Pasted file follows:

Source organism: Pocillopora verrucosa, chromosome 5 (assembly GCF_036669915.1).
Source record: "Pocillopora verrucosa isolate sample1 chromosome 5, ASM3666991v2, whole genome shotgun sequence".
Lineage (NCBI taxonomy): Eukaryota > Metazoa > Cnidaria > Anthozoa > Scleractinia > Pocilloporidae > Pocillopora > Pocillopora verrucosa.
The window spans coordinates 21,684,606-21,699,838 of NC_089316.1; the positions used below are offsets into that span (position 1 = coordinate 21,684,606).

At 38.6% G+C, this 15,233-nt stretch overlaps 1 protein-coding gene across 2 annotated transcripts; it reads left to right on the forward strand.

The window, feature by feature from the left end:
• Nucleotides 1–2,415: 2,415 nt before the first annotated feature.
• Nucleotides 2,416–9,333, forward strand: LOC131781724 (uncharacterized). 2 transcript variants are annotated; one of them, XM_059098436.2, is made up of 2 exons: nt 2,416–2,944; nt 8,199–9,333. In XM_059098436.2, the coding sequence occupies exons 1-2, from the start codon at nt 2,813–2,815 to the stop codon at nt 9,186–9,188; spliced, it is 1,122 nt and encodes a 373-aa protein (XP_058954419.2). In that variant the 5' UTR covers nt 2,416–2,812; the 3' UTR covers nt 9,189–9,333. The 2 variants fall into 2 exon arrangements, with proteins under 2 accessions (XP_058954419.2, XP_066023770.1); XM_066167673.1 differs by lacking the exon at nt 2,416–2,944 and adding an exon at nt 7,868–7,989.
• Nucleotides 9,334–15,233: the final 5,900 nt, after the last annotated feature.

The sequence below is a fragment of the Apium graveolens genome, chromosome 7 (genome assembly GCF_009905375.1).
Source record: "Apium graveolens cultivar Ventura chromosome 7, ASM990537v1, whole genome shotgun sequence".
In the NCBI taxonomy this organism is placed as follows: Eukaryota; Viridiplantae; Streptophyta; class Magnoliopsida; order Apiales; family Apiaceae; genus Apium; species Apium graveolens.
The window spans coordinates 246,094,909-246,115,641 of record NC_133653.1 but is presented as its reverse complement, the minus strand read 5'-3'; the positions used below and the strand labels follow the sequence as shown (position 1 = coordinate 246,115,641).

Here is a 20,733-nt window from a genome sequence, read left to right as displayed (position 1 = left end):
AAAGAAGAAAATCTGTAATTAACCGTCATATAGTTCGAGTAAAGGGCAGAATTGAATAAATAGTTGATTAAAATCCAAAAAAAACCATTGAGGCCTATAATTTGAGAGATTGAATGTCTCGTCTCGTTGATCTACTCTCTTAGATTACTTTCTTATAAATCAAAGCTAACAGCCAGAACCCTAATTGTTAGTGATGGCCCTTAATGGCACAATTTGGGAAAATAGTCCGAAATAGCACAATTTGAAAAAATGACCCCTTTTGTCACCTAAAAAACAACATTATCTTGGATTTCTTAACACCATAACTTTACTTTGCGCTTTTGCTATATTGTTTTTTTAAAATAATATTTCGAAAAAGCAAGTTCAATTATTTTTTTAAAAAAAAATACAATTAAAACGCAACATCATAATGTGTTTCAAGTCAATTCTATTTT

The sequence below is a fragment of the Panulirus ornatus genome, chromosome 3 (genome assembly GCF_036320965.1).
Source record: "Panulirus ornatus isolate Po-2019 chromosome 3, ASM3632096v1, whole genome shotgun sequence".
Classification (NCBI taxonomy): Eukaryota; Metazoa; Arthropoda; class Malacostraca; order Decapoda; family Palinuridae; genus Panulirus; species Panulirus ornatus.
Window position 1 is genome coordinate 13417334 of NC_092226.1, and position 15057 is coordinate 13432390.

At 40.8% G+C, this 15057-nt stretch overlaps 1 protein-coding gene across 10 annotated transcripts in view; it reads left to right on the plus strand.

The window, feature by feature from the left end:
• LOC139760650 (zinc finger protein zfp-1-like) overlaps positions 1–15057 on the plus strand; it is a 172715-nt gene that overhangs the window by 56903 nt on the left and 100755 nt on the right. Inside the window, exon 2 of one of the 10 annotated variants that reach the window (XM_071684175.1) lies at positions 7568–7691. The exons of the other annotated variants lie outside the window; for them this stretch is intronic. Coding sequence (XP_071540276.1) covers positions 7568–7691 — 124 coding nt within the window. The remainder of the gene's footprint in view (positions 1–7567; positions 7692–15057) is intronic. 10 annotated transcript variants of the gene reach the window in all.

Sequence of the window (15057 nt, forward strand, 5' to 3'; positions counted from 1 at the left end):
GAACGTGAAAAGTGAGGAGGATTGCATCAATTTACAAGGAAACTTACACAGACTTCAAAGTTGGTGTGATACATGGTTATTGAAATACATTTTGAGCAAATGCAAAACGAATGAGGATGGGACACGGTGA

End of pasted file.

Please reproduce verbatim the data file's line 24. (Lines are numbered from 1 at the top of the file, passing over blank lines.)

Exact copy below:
GAACGTGAAAAGTGAGGAGGATTGCATCAATTTACAAGGAAACTTACACAGACTTCAAAGTTGGTGTGATACATGGTTATTGAAATACATTTTGAGCAAATGCAAAACGAATGAGGATGGGACACGGTGA